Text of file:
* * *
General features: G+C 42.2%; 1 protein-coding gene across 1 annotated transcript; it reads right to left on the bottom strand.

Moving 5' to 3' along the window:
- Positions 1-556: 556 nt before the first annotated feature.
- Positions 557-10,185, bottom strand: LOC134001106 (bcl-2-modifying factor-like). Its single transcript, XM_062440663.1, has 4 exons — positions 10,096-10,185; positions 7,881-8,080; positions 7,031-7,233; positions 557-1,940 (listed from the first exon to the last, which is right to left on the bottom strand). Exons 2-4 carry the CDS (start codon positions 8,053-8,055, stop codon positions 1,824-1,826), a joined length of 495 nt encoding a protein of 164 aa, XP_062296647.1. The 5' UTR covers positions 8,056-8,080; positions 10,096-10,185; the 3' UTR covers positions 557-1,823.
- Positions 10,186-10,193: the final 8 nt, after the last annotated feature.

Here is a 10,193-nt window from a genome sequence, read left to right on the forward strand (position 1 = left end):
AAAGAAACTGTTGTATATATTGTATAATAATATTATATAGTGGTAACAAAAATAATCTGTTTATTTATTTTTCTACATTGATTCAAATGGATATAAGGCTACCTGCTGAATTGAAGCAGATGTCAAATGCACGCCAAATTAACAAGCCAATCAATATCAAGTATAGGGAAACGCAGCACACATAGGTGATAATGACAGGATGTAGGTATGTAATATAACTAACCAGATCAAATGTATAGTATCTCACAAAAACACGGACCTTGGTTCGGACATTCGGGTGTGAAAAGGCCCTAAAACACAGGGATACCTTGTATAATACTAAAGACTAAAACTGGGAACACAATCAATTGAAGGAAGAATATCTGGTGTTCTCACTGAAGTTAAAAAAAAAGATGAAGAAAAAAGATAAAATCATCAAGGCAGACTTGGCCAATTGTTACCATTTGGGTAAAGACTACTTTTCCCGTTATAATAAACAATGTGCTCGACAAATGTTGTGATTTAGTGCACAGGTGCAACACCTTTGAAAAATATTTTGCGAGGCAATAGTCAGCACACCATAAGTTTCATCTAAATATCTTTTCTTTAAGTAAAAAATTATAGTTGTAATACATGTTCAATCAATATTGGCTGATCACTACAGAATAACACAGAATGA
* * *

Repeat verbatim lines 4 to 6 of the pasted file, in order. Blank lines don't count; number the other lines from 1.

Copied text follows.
- Positions 557-10,185, bottom strand: LOC134001106 (bcl-2-modifying factor-like). Its single transcript, XM_062440663.1, has 4 exons — positions 10,096-10,185; positions 7,881-8,080; positions 7,031-7,233; positions 557-1,940 (listed from the first exon to the last, which is right to left on the bottom strand). Exons 2-4 carry the CDS (start codon positions 8,053-8,055, stop codon positions 1,824-1,826), a joined length of 495 nt encoding a protein of 164 aa, XP_062296647.1. The 5' UTR covers positions 8,056-8,080; positions 10,096-10,185; the 3' UTR covers positions 557-1,823.
- Positions 10,186-10,193: the final 8 nt, after the last annotated feature.

Here is a 10,193-nt window from a genome sequence, read left to right on the forward strand (position 1 = left end):